Okay ladies… I know sometimes this topic can be a little bit TMI but I know most of us have some questions about birth control which, babes, you should. I mean, it’s pretty crazy that so many women are using hormonal birth control of some kind but we don’t really ever talk about it or take the time to understand what it does to our bodies!
I wanna change that, especially since I went off birth control earlier this year and have been feeling all kinds of better! Okay, first things first, let’s do a little women’s ed and talk about our menstrual cycles. Fun stuff, I know.
Menstrual Cycle 101
Don’t just skip this part, babe! As a woman, your body is going through this process (or something like it, even if you’re on hormonal birth control that affects your cycle). Knowing your ups and downs helps you get in tune with your body.
Technically, the start of your period marks the first day of your cycle. Most women bleed somewhere between two and seven days (you two-day girls are suuuuper lucky, just FYI). You’re bleeding because the lining of your uterus is breaking down and exiting your body as blood. Kinda interesting, right?
After your period, your body immediately gets to work building a new egg to possibly get fertilized. It also regrows the lining of your uterus. During this time, your estrogen levels go up so your skin is usually clearer. This part of your menstrual cycle lasts for a few days.
At around day 10 of your cycle, your body releases an egg into your fallopian tube. When we talk about ovulation, this is what we’re talking about. You usually ovulate for about a week and if you’re trying to get pregnant, this is the time!
Your body gets ready to grow a baby if your egg is fertilized by thickening the lining of your uterus. But when the egg doesn’t get fertilized, your uterus also contracts, getting ready to start your period. This is the time when your estrogen and progesterone levels drop, which is what causes PMS (yaaaay…).
And then you start bleeding and take it from the top!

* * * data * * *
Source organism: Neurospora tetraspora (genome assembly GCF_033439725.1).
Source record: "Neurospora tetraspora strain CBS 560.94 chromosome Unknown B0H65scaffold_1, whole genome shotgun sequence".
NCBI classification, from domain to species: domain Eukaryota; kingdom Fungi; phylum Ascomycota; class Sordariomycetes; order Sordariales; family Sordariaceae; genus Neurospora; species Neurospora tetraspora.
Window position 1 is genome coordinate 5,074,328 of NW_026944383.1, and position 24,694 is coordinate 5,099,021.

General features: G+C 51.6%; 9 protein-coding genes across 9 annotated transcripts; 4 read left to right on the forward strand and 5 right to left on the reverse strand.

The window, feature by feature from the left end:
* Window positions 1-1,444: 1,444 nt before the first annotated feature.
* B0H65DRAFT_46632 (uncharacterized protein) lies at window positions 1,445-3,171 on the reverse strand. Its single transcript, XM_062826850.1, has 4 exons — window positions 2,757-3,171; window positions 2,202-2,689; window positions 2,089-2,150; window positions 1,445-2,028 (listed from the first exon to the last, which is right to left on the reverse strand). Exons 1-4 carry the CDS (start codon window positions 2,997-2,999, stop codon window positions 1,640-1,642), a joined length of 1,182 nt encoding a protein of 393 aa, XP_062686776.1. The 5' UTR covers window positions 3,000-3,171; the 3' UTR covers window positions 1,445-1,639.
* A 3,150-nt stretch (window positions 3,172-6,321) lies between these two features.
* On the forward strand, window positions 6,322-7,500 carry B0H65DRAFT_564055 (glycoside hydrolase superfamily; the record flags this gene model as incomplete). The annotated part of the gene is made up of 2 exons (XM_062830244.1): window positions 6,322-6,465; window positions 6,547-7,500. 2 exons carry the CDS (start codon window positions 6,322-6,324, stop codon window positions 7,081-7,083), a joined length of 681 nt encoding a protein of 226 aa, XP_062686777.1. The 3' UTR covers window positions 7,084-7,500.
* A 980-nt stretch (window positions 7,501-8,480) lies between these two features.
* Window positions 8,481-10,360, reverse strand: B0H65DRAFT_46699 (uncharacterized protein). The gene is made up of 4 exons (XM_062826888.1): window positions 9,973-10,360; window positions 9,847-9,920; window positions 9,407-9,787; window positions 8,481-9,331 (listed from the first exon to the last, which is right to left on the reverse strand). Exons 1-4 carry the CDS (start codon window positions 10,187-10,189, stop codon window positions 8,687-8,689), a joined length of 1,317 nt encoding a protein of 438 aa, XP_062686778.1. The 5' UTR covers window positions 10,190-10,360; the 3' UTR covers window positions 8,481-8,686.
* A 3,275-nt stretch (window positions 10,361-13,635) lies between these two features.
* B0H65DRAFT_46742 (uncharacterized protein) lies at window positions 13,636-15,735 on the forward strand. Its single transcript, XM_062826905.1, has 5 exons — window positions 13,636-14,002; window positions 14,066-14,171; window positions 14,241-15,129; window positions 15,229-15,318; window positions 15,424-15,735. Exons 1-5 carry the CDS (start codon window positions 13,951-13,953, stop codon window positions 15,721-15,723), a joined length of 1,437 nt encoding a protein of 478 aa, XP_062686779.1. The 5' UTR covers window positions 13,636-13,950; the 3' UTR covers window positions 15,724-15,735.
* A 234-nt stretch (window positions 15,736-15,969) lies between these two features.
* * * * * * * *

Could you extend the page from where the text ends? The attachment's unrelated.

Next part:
Types of birth control
Okay, now that you know a little bit about your menstrual cycle, it’s time to talk about how birth control affects it. There are a whole bunch of different hormone-based birth control options out there, like:
- The pill
- The patch
- The ring
- The birth control shot
- Hormonal implants that go in your arm like Nexplanon
- Hormonal IUDs, which go in your uterus
Why go off hormonal birth control?
All of these birth control methods dose your body with extra hormones to make sure you don’t get pregnant. But sometimes you don’t need all that junk! So you’ve got a couple of options.
You can go off birth control entirely. I did and I’m loving it! I take some extra precautions to make sure I don’t get pregnant (obvi) but it’s seriously been life changing for me!
Or if you wanna try going hormone-free but are worried about getting pregnant, you can try the copper IUD. It gets implanted in your uterus like other IUDs but it’s totally hormone-free.
So why did I decide to get off birth control? Real talk, I had been on it since I was 15 and I just felt like I wasn’t in tune with my body. So I got off of it and babes, it’s been so amazing!! Here are some of the things I’ve noticed:
- I have a TON more energy
- My skin is clearer (no more cystic acne, THANK GOODNESS!)
- My sex drive is a million times better
- I’m more in sync with my body
Honestly, I would say that if you’ve been thinking about getting off birth control, you should try it. I just feel like I understand my body so much better now and it’s a pretty amazing feeling. And to ease the hormonal transition, I’d recommend taking:
- DIM Complex
- Calcium d-glucarate
There are a ton of options out there for birth control, so if you’re not quite ready to be a mom make sure you find the right fit for you! Remember that every woman is different and everyone’s bodies react differently to different birth controls, so my experience could be totally different from yours. But if you are considering taking some time off B.C., I would say try it babe!